Grevillea humilis

Family: Proteaceae

Grevillea humilis is an erect to spreading shrub that usually grows less than 1 metre but may reach just over 1 metre in height, with a spread to 2 metres wide.The species is said have rhizomes and thus sucker.

It has a coastal distribution, found on the central coast and north coast subdivisions of NSW. There is the odd record in the Wollongong and Sydney-areas, but the main populations are from Wyong, through Newcastle to around Clarence Town; then a large disjunction to between Brooms Head and Woodburn (south of Lismore). There are records in Queensland, just north of Caboolture.

It can be found growing in dry sclerophyll woodland as well as swampy areas on heavy clay soils, as well as sandstone and ironstone substrates in shrubby heath and woodlands on coastal headlands.

Leaves are irregularly arranged on stems or in distinct clusters of 3, variable between populations, to 50 mm long and to 6 mm wide, narrow-elliptic to linear or oblanceolate to obovate, mid to dark green and with recurved margins, with some forms have wider short leaves and others lone narrow leaves.

A grevillea inflorescence is technically a cluster of paired flowers, termed a conflorescence with the overall structure forming a raceme-like appearance. Grevillea species exhibit 3 main inflorescence structures:
1. A cylindrical to ovoid raceme (with flowers emerging around a 360° radius)
2. A single-sided raceme (with flowers produced on only one side, resembling a tooth-brush)
3. A condensed or clustered raceme (usually as long as it is wide, with species referred to as the spider-flowers).

Grevillea produce the inflorescences mostly at the terminals, beyond the foliage, which differs to the closely related Hakea.

This species is a spider-flower, with spider-inflorescences white to pink in colour, about 2 cm by 2 cm in size. Peak flowering occurs in spring and summer with sporadic flowering at other times.

Individual flowers are composed of 1 carpel (female part) where the style and stigma protrude out; 4 stamens hidden away in the perianth; and the perianth (petals and sepals collectively) which connects to a pedicel. Proteaceae flowers do not have any discernible petals or sepals (having only one whorl) and so these are referred to as “tepals” of which there are 4. In this species, flowers are to 1.5 cm long, with dark-pink, pink and white tones.

The fruit is a follicle with rough protuberances, to 1 cm long.

In the garden

This plant is known to be cultivated and can be grown reliably.

Author’s notes:

In our cold climate garden, our specimen has shown no signs of suckering.

Light, occasional pruning will prevent plants becoming straggly.

Grevillea humilis could be grown as a foreground plant in native garden beds and also the species would be a useful addition to rockeries and cottage gardens. There is also a prostrate form marketed as ‘Coastal Gem’ which is sold as a groundcover.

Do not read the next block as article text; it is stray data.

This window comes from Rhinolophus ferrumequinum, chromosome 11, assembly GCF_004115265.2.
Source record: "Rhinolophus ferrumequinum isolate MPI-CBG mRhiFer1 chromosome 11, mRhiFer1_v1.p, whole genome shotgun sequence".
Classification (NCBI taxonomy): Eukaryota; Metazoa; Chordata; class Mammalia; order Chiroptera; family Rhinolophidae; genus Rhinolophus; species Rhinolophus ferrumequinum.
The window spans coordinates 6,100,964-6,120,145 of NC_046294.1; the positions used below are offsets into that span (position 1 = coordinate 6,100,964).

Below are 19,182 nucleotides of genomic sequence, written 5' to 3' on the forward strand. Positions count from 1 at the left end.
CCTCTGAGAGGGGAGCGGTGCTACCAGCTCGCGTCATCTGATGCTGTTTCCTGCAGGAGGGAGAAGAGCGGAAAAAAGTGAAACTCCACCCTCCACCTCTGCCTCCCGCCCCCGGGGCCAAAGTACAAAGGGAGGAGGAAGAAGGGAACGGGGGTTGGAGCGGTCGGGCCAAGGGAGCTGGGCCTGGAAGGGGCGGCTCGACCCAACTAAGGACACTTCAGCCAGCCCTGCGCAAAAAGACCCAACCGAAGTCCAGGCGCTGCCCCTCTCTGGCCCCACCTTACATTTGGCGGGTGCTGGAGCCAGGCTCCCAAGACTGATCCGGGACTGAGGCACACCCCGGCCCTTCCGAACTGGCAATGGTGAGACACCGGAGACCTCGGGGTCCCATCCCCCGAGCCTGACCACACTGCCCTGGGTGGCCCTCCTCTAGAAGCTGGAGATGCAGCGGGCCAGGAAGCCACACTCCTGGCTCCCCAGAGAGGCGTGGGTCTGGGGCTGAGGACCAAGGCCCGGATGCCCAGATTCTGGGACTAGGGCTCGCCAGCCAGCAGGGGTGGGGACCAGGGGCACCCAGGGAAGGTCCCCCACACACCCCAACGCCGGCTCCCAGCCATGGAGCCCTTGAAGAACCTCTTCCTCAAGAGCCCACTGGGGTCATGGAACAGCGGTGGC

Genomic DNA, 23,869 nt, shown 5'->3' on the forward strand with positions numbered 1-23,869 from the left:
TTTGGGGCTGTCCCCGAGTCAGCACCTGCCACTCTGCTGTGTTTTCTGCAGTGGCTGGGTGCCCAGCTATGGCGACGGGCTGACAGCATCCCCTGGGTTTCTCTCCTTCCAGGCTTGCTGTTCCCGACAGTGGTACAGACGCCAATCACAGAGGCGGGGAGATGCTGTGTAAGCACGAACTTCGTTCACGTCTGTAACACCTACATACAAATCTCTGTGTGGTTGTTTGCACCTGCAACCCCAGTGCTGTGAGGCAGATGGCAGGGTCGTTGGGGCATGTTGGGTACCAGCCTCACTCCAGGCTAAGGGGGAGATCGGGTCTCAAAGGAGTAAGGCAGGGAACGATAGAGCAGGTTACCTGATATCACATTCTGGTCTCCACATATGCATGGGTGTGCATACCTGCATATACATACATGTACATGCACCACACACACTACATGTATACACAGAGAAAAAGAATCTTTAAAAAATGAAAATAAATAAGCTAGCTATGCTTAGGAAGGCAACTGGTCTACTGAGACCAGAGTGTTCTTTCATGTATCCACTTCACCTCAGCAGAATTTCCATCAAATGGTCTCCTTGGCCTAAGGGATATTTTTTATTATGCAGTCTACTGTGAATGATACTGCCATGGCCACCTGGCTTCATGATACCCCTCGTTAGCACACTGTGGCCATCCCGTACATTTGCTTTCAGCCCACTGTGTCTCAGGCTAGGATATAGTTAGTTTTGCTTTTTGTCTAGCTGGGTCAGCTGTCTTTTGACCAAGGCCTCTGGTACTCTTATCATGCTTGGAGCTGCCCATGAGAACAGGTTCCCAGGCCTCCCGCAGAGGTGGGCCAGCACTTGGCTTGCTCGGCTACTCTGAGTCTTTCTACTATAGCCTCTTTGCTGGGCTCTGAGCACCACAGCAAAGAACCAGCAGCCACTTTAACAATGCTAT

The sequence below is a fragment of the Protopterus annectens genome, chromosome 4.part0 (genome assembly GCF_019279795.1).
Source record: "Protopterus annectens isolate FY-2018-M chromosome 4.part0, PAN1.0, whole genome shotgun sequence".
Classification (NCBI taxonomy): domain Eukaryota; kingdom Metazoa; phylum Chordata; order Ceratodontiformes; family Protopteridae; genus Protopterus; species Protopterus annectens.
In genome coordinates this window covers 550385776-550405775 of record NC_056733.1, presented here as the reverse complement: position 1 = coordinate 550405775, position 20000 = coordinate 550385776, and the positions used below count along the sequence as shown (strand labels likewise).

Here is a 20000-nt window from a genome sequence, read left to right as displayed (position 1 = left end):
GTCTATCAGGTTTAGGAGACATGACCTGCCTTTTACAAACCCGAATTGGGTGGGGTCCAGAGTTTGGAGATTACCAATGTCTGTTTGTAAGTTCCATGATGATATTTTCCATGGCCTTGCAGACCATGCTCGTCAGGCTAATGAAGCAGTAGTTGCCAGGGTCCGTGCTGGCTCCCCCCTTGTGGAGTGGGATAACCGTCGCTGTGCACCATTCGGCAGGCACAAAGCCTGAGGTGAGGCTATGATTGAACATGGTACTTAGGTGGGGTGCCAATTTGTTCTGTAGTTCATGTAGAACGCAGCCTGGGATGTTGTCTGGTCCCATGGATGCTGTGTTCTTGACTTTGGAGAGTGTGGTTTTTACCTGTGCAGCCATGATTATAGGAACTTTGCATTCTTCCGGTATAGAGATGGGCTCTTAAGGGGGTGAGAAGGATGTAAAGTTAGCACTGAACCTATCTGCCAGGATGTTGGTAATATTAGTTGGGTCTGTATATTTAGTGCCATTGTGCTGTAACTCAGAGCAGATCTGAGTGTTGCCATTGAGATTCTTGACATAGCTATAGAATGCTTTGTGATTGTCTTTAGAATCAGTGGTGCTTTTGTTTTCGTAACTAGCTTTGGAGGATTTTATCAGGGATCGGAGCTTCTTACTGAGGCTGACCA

It is a very similar plant to Grevillea linearifolia and can likley be grown in similar conditions, on a well-drained soil in part shade to full sun. This species can be found in swampy areas,


Grevillea humilis propagates readily from cuttings. Grevilleas are propagated by three principal methods; seed, cuttings and grafting. To maintain desirable characteristics of a particular plant, vegetative propagation (e.g. cuttings or grafting) must be used. This also applies to propagation of named cultivars.

Other information

In Volume 2 of The Grevillea Book by Olde and Marriott the species is described as the coastal form of Grevillea linearifolia.

There are 3 subspecies currently reocgnised in NSW:

  • subsp. humilis – with narrower leaves, irregularly arranged or in clusters of 3 – occurring in the south of the known distribution;
  • subsp. maritima – with broader leaves, mostly in clusters of 3 – occurring near Lismore;
  • subsp. lucens – also occurring win the same area as subsp. maritima but a taller plant.

It is likely these subspecies need further taxonomic investigation.

Most grevilleas regenerate from seed after fire. Some can reshoot from buried rhizomes. This species is known to sucker after disturbance such as fire.

Grevillea flowers were a traditional favourite among First Nations Peoples of Australia for their sweet nectar. This could be shaken onto the hand to enjoy, or into a coolamon with a little water to make a sweet drink. They might be referred to as the original “bush lollies”.

Grevillea is a diverse genus of about 365 species with about 357 occurring in Australia. Some species occur in New Caledonia, Indonesia and New Guinea. NSW currently has about 85 species although with a lot of subspecies and some informal taxa recognised.

Grevillea – was named in honour of Charles Francis Greville, (1749-1809) an 18th-century patron of botany and co-founder of the Royal Horticultural Society. He was also a British antiquarian, collector and politician who sat in the House of Commons from 1774 to 1790.

humilis – Latin referring to ‘humble’ meaning ‘low growing’ – referring to the general low height of the species.

(subsp. maritima) – Latin – “maritime” or “growing by the seashore”.

(subsp. lucens) – Latin – meaning “shining” – referring to the manner in which the sunlight sparkles off the hairs on the undersides of the leaves.

This species is not considered to be at risk of extinction in the wild.

NSW Flora Online (PlantNET) – Grevillea humilis profile page          https://plantnet.rbgsyd.nsw.gov.au/cgi-bin/NSWfl.pl?page=nswfl&lvl=sp&name=Grevillea~humilis

Wikipedia – Grevillea humilis profile page                            https://en.wikipedia.org/wiki/Grevillea_humilis

Burringbar Rainforest Nursery – Grevillea humilis ‘Coastal Gem’ sales page https://burringbarrainforestnursery.com.au/plant-search/grevillea-humilis-coastal-gem/

By Warren and Gloria Sheather. Editing and additional text by Dan Clarke.